In A Strange Stirring: The Feminine Mystique and American Women at the Dawn of the 1960s (Basic Books; January 11, 2011), historian Stephanie Coontz draws on extensive research into the popular culture of the 1940s, 1950s and 1960s and personal interviews with nearly 200 women and men who read The Feminine Mystique shortly after its publication to explore how the wives and daughters of "The Greatest Generation" of men almost became the lost generation of women. Challenging both liberal and conservative myths about what Friedan actually advocated and why so many women responded to her, Coontz reminds us of the dangers of hearkening back to the 1950s and 1960s as a simpler, more satisfying time. "We still haven't fully figured out how to combine a loving family life with a rewarding work life," Coontz writes. "But The Feminine Mystique reminds us of the price women pay when we retreat from trying to resolve these dilemmas or fail to involve men in our attempts."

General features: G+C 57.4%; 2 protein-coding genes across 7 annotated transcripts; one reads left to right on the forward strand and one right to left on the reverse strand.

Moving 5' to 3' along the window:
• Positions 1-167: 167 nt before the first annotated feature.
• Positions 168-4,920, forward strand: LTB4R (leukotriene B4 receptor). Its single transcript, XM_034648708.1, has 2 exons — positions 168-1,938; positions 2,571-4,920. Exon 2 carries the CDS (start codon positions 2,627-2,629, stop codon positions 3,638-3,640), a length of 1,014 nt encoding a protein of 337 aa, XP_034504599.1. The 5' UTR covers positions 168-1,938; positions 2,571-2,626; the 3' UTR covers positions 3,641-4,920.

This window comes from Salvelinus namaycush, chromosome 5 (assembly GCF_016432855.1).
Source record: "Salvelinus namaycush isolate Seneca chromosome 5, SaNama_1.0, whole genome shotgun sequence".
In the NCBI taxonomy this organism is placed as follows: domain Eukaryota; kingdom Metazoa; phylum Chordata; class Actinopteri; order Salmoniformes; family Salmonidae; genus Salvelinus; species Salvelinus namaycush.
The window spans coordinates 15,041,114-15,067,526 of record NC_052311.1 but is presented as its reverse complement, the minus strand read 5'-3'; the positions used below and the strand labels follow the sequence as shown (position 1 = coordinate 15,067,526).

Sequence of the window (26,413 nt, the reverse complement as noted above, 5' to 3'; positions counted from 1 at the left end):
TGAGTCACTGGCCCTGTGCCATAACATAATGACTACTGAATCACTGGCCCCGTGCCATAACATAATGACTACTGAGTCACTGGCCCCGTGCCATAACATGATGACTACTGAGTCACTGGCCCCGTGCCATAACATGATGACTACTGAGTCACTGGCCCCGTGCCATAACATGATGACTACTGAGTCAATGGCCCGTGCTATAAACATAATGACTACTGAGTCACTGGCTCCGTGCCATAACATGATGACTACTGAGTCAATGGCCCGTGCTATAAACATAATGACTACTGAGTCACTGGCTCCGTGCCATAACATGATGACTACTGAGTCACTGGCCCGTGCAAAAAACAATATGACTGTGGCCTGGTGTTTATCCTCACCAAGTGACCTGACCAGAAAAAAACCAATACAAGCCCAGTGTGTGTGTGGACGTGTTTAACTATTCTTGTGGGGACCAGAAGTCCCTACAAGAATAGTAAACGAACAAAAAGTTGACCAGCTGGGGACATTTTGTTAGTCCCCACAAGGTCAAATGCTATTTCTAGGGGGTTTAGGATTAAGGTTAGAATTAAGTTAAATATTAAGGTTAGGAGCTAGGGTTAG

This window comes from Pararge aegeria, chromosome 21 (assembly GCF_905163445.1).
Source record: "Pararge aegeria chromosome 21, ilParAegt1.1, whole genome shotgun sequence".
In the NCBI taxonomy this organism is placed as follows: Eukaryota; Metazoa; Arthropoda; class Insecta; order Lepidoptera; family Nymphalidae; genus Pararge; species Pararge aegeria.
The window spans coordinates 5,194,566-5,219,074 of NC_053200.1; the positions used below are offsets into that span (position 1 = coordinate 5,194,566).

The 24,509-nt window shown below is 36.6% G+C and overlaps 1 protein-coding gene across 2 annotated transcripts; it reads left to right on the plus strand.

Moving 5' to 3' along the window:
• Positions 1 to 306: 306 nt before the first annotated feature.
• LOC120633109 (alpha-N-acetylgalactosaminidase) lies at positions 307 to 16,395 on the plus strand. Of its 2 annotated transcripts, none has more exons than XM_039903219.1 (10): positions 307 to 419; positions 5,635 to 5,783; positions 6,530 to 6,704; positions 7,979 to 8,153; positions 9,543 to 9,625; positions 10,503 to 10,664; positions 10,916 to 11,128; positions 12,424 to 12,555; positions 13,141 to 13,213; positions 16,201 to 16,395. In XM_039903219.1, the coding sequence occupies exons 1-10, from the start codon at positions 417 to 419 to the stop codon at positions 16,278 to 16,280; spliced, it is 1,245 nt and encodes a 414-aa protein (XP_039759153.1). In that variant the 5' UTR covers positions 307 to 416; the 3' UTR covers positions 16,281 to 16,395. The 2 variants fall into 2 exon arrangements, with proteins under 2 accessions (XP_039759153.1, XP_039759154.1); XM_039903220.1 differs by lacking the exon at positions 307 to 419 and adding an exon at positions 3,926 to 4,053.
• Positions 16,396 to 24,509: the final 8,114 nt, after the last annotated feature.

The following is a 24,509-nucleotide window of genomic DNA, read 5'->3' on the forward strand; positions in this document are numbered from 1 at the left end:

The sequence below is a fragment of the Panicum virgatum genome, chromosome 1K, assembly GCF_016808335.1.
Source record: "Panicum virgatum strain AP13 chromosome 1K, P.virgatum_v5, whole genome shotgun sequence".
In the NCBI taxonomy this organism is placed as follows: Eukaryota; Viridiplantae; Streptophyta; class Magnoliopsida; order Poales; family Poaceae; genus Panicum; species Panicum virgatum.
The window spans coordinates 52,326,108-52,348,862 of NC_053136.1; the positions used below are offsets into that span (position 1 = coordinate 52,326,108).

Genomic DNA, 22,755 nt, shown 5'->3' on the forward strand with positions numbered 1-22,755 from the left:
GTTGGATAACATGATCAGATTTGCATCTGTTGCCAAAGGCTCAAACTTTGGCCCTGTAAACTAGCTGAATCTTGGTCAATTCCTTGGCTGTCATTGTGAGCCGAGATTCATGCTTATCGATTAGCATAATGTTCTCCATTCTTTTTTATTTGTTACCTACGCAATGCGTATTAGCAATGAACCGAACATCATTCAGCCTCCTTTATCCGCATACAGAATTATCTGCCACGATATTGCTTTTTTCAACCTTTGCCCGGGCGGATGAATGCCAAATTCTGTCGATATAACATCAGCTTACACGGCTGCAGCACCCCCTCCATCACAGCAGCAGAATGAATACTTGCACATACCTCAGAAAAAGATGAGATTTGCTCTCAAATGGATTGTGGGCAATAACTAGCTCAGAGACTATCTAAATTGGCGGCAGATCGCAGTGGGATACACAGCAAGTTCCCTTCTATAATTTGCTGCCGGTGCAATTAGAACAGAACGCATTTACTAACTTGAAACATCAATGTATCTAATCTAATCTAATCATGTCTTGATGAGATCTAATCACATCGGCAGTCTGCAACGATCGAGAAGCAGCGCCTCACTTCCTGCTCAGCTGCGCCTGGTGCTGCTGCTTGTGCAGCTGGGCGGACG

As Coontz explains, the advances of the suffrage movement and the new social freedoms of the roaring 1920s destroyed the old veneration of female purity and self-sacrificing motherhood without providing women with any new social respect as individuals. While men made enormous economic and political gains in the 1950s and 1960s, women remained legally and social subordinate. In 1963 husbands still retained legal control over almost every aspect of family life. Unmarried women couldn't get credit in their own name, and gender-segregated help-wanted ads advertised for "pretty" gal Fridays. Freudian therapists insisted that normal women found complete fulfillment in homemaking, but popular culture blamed homemaker mothers for emasculating their husbands and infantilizing their sons. Coontz's interviews paint a moving portrait of the pain, confusion, and self-doubt that these mixed messages created in women.